7. As indicated by my previous threads, i am a strong advocate of the uni-directional layout. I had it on my CC Peacock and have one on my current Wakker W1. I think that it would be especially useful on beginners' instruments because it allows one to quickly learn a non-trivial form of left hand accompaniment -- playing in octaves or other fixed relationships (e.g., 4ths) -- without (so far as i can see) making it any more difficult to learn other forms of accompaniment. As you say, it also makes sense to have the same functional use of fingers between left and right hands. The appeal to an analogy with piano playing is inappropriate because the concertina has a hard boundary between left and right hand notes.
  8. This will work quite well in playing American folk and acoustic rock with my Saturday jam group. I for one will be saving up to get one of these -- unidirectional, of course ;-) Can you explain the advantages of the Wakker bellows, please?
  9. I think i like squeeze best, especially with the past tense of squoze. Twiddle is also kind of appealing, as is noodling, which pretty much describes my playing on all my instruments.
  10. I've been wondering about a verb to use when i'm playing my concertina. For guitar (and some other stringed instruments, at least in the US) we use "picking". What about concertina?
  11. Over in the "Buy and Sell" forum there is a thread titled "wtb Wakker W-2" which has drifted far from its original intent. Since i want to make a comment that would take it even further afield, i decided to start a new topic here. This question about whether a slant is optimum for a Hayden duet or not has ignored the fact that on a usual Hayden (in which the sides are not mirrored) the functionality of the individual fingers on the two hands differs. So far as i can see, the "fact" that a given configuration works better for the right hand does not mean that it will also work better for the left hand -- unless, of course, the left hand button arrangement mirrors that of the right hand (to the extent that it can, with usually fewer buttons). I, of course, am an advocate for a mirrored left hand arrangement because (1) it allows almost automatic transfer of finger memory from the right hand to the left hand, making it relatively easy for beginners to play melody or phrases with the left hand an octave or two lower (simultaneously with the right hand or not) and (2) so far as i can imagine, collectively it is no harder to play chords with a mirrored left hand (although some individual chords may be easier with one arrangement or the other). Anyway, it seems like it would be easier to determine whether a slant works better for the hands of a given player if the two sides are mirrored. ron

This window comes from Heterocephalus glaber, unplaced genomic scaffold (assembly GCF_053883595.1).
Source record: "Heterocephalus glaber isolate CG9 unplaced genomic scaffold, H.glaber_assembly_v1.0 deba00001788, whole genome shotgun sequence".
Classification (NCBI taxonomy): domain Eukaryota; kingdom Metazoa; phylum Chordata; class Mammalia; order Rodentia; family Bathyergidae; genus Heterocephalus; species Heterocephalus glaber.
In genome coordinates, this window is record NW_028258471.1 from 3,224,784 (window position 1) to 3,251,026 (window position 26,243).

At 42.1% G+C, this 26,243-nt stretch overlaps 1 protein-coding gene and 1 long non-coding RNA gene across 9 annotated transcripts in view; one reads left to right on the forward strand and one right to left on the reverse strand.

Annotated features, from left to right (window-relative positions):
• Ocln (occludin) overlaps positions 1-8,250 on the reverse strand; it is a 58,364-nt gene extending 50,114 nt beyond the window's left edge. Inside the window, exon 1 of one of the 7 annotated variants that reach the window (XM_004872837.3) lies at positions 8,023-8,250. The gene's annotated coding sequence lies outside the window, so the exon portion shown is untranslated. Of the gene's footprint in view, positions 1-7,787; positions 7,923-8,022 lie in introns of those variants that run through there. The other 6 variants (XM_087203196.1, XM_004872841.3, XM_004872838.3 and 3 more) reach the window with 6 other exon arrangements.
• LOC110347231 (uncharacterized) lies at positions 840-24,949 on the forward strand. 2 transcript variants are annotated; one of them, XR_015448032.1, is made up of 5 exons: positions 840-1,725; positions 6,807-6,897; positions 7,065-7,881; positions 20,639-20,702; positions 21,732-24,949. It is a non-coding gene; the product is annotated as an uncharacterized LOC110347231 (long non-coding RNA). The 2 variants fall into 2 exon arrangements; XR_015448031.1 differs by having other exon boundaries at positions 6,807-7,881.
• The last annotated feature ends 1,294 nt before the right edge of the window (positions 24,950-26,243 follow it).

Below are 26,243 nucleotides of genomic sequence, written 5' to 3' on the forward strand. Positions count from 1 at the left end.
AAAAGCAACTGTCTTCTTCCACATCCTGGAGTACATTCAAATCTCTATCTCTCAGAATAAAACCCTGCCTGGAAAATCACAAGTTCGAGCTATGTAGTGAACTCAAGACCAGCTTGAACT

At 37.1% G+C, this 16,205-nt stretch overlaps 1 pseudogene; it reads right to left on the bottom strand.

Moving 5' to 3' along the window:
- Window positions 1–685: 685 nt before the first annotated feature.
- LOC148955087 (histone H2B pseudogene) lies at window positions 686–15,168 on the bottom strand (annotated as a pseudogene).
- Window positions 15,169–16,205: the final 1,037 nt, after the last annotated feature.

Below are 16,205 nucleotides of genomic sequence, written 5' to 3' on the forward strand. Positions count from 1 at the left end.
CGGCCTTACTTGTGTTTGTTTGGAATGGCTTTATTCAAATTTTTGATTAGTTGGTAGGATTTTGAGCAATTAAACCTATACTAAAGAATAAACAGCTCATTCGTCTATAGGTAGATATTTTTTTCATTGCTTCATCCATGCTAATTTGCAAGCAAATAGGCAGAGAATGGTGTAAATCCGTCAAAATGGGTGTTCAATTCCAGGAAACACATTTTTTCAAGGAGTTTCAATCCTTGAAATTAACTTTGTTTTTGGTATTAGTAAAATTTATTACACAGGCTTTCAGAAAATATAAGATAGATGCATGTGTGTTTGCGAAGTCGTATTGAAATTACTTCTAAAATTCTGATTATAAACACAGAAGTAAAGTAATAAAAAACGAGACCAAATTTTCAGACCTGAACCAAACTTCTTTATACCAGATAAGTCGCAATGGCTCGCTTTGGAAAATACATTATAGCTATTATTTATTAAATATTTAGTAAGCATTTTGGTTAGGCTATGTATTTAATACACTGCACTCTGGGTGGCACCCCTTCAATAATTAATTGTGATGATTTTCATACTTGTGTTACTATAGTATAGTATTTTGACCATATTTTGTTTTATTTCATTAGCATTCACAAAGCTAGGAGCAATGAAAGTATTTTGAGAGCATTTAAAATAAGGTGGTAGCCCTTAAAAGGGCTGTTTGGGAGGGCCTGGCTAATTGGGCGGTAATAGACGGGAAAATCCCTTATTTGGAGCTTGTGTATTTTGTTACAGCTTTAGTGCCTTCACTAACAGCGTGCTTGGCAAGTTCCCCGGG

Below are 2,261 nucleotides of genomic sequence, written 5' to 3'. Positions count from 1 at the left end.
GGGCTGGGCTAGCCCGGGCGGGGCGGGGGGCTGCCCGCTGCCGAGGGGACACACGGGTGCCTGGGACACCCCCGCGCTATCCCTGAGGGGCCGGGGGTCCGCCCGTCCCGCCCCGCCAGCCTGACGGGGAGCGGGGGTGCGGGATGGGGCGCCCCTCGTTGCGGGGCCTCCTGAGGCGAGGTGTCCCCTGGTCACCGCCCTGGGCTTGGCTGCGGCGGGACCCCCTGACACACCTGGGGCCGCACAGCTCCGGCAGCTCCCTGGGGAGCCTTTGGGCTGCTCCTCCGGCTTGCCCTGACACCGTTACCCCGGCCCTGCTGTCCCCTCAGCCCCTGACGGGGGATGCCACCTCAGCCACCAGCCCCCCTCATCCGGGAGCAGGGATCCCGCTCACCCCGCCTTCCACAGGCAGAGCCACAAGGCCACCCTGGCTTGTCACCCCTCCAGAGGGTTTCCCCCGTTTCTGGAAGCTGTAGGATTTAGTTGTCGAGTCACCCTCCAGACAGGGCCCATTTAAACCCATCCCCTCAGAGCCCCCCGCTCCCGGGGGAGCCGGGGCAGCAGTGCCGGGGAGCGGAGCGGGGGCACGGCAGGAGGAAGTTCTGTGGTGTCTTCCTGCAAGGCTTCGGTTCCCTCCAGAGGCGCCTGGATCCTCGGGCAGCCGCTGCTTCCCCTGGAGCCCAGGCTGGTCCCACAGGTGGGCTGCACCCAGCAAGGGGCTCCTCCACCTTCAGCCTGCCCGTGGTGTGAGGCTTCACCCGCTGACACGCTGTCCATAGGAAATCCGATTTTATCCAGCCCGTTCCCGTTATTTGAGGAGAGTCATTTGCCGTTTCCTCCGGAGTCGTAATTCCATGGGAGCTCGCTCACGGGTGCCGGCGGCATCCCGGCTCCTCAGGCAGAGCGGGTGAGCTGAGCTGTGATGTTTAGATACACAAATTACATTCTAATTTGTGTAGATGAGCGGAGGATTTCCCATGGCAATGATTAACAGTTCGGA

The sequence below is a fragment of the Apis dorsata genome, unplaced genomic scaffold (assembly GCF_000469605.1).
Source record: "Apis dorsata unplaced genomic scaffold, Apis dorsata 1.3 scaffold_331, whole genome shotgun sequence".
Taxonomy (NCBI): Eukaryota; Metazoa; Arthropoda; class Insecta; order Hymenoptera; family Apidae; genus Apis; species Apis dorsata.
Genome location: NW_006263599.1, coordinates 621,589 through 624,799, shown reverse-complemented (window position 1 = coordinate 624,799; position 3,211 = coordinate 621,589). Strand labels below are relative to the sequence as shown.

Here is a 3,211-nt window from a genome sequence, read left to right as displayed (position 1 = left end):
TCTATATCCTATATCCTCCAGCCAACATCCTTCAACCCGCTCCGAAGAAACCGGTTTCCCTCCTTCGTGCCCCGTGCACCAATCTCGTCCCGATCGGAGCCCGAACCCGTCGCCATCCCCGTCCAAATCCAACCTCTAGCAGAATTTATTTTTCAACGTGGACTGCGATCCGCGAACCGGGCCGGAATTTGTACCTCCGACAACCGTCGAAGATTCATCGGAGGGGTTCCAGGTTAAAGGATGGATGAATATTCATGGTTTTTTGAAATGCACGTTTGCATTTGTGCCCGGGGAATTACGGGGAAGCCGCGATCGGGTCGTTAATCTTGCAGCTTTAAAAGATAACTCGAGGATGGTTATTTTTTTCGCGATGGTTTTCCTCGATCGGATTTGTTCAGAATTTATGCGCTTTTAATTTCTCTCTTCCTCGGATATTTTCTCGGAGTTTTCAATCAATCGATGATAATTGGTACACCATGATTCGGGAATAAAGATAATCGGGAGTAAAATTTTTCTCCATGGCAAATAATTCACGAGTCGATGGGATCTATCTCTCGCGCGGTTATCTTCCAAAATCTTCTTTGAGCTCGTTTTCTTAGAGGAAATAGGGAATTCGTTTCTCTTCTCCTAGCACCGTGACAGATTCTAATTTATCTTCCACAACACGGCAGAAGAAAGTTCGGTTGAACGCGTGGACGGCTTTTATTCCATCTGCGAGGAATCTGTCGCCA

12. I agree. And from this point of view drawing analogy to different stringed instruments doesn't work because the experience of listening to guitar music is different for the audience than that of a banjo or mandolin, for example.
  13. Thanks for the suggestions, especially your long, thoughtful post, Don -- a lot there for me to mull over. Just, to be clear, though i initially started my left hand accompaniment with octave shadowing entire tunes, i now limit all of the variations 0-3 to a measure or two here and there. The melody is always dominant in my playing. Although i can in principle work out and learn counter melodies to go with my right (or left) hand melody, my biggest enjoyment with the concertina is playing a melody by ear and devising variations of it. (In addition, recently i've been having fun quietly playing single hand accompaniment at a weekly guitar/banjo jam that i attend.) I'm not willing to invest a lot of time memorizing a few set pieces (that would be substantially inferior to those of a good player, no matter how hard i worked). That's why i tend to base any accompaniment i do on the octave variations that i mentioned -- i can do those on the fly along with my melody playing, with a relatively small sacrifice in speed. Thanks again for your comments; i shall be trying out some of your ideas over the next batch of months. ron